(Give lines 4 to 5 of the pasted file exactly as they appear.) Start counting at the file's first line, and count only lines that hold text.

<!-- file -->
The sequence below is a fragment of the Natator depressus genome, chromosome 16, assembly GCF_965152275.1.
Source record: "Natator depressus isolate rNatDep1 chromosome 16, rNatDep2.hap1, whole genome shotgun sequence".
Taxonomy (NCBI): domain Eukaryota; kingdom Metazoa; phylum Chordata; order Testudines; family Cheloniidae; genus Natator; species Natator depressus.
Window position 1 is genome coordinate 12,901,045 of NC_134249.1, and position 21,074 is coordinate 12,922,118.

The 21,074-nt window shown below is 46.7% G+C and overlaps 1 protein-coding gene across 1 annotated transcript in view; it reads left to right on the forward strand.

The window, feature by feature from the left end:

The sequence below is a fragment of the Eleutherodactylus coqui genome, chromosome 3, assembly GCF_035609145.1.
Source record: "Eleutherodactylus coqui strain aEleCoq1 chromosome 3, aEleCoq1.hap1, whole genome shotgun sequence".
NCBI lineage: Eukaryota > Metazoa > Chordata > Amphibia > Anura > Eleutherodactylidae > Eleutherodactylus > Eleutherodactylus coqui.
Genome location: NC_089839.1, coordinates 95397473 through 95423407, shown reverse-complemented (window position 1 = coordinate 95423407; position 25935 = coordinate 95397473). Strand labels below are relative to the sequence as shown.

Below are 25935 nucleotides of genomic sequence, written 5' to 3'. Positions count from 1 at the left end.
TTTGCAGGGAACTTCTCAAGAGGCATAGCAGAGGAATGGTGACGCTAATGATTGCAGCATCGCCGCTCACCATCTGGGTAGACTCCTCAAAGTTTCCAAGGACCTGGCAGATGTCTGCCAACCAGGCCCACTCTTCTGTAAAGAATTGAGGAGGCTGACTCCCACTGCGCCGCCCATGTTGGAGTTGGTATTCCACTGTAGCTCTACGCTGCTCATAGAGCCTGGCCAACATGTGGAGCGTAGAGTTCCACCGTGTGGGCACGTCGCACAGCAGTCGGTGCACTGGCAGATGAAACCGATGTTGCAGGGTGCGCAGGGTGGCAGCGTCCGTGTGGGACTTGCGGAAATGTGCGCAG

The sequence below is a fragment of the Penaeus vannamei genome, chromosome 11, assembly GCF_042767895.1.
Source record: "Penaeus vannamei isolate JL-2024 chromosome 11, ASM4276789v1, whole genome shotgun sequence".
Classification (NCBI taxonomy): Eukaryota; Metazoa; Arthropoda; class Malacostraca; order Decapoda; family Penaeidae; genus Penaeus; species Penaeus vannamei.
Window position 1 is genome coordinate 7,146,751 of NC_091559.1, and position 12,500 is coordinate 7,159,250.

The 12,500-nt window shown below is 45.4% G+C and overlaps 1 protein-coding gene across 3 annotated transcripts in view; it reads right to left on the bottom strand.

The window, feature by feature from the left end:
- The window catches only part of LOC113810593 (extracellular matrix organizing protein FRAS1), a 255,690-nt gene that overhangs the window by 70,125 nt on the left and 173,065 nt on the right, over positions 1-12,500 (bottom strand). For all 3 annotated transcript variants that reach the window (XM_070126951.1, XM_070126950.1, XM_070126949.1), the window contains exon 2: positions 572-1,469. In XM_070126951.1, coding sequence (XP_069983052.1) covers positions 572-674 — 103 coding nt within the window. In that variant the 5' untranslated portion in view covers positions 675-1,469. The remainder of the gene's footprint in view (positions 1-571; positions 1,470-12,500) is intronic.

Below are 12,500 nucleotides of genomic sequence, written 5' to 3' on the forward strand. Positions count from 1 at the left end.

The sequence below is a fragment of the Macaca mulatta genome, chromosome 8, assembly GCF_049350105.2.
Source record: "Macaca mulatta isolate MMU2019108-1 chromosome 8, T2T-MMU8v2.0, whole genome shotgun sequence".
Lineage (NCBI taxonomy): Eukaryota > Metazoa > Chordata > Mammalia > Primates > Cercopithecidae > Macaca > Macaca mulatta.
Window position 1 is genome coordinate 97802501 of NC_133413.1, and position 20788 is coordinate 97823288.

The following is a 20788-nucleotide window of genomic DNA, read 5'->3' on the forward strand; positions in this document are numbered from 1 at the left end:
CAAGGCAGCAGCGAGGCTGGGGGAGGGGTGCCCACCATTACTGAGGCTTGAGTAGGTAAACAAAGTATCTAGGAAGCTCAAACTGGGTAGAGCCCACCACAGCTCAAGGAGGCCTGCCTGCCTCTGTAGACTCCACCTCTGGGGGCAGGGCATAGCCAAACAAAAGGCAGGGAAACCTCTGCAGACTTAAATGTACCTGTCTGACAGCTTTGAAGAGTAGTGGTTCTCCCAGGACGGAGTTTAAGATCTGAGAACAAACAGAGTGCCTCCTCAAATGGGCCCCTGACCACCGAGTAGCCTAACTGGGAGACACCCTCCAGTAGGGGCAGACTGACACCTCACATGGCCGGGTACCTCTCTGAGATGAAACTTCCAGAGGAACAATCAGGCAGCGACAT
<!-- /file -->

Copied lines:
Window position 1 is genome coordinate 12,901,045 of NC_134249.1, and position 21,074 is coordinate 12,922,118.

The 21,074-nt window shown below is 46.7% G+C and overlaps 1 protein-coding gene across 1 annotated transcript in view; it reads left to right on the forward strand.